The review provided herein is intended to highlight the important role that exercise plays in cancer control and survivorship and to provide a broad outline to health and fitness professionals interested in implementing physical activity programs for cancer survivors both during and after cancer treatment. It should be noted that the important issue of the efficacy of behavioral interventions to increase physical activity among cancer survivors was not directly addressed at the Roundtable, and readers interested in this topic are referred to existing publications for general information on this topic (109).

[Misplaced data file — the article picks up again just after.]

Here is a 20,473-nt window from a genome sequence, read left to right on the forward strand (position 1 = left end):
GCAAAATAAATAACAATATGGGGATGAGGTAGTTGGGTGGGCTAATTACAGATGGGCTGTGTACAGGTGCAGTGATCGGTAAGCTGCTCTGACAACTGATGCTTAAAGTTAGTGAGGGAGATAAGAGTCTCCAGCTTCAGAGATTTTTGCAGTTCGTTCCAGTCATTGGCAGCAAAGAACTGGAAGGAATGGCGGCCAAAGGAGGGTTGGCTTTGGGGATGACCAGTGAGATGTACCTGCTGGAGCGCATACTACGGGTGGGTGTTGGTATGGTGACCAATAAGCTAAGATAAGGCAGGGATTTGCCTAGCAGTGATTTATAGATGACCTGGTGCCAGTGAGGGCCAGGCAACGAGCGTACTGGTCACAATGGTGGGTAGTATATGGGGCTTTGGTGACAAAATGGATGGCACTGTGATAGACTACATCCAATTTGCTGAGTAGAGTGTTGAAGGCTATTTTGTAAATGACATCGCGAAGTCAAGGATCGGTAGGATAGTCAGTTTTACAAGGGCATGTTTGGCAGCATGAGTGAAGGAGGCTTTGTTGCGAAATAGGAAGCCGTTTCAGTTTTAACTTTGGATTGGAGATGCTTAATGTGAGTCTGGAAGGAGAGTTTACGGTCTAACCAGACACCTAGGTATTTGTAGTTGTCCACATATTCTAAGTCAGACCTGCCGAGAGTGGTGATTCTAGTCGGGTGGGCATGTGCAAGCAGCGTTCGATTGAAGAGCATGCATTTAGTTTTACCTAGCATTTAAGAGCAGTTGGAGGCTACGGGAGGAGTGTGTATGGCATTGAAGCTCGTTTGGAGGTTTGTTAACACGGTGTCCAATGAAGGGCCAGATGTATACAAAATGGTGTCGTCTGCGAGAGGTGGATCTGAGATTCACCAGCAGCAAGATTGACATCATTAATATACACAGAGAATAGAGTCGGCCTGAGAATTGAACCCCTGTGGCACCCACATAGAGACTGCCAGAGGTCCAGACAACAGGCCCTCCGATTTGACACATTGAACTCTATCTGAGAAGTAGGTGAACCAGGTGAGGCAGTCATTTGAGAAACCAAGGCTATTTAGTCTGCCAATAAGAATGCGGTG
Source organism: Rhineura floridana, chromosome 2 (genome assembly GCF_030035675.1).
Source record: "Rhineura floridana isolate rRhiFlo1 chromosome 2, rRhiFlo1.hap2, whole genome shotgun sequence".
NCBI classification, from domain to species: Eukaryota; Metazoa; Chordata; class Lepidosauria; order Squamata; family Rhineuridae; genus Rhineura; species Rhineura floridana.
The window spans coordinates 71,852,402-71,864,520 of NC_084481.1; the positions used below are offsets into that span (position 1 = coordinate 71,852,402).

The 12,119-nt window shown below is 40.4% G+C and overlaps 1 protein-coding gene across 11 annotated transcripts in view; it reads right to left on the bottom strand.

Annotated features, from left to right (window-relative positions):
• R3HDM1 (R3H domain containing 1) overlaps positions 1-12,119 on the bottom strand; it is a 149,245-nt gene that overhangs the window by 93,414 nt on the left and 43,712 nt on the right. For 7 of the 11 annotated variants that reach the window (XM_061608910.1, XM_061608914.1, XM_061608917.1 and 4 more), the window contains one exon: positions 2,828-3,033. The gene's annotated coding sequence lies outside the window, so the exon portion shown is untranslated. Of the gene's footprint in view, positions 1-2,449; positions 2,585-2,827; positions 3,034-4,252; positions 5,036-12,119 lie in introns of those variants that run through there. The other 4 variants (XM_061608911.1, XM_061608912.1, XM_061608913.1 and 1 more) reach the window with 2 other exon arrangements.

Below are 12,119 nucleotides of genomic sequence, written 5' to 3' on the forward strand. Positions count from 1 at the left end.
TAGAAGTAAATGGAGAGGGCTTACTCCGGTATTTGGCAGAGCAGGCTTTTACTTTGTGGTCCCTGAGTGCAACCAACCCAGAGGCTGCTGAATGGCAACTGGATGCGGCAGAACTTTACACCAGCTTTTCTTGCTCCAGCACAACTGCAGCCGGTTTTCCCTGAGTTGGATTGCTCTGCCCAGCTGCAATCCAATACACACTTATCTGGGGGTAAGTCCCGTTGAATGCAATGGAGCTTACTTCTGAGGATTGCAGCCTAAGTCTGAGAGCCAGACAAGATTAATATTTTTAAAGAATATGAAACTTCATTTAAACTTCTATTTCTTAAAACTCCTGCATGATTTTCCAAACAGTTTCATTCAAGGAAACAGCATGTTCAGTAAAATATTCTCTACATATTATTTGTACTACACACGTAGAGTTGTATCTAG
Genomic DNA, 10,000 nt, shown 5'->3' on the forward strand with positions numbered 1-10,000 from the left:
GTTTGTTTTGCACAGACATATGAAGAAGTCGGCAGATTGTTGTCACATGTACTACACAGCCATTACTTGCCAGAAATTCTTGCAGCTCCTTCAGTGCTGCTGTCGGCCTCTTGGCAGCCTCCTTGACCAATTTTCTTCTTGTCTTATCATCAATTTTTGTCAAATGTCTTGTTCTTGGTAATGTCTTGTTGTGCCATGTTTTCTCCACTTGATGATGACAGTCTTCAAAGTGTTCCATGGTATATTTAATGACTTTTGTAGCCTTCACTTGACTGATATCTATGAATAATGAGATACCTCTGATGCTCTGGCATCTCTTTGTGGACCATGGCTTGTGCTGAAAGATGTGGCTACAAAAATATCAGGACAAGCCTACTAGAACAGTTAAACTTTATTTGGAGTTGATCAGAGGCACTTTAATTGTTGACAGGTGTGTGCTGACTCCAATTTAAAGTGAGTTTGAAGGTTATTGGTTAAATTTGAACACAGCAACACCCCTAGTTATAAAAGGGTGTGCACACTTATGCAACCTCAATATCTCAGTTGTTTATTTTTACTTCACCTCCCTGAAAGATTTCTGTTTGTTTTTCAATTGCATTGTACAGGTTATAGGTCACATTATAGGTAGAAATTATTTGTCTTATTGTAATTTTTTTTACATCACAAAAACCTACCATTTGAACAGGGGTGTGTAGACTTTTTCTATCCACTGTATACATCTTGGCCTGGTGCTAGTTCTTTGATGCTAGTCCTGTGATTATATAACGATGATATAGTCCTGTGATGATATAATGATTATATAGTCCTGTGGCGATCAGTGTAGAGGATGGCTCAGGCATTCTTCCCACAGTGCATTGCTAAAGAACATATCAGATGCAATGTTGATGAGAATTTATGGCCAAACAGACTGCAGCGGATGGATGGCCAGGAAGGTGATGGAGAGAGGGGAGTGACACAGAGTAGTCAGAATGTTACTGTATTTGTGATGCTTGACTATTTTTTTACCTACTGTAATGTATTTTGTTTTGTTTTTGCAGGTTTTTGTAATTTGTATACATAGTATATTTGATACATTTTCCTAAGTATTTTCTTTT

EFFECTS OF CANCER TREATMENT AND ADVERSE EFFECTS RELEVANT TO PHYSICAL ACTIVITY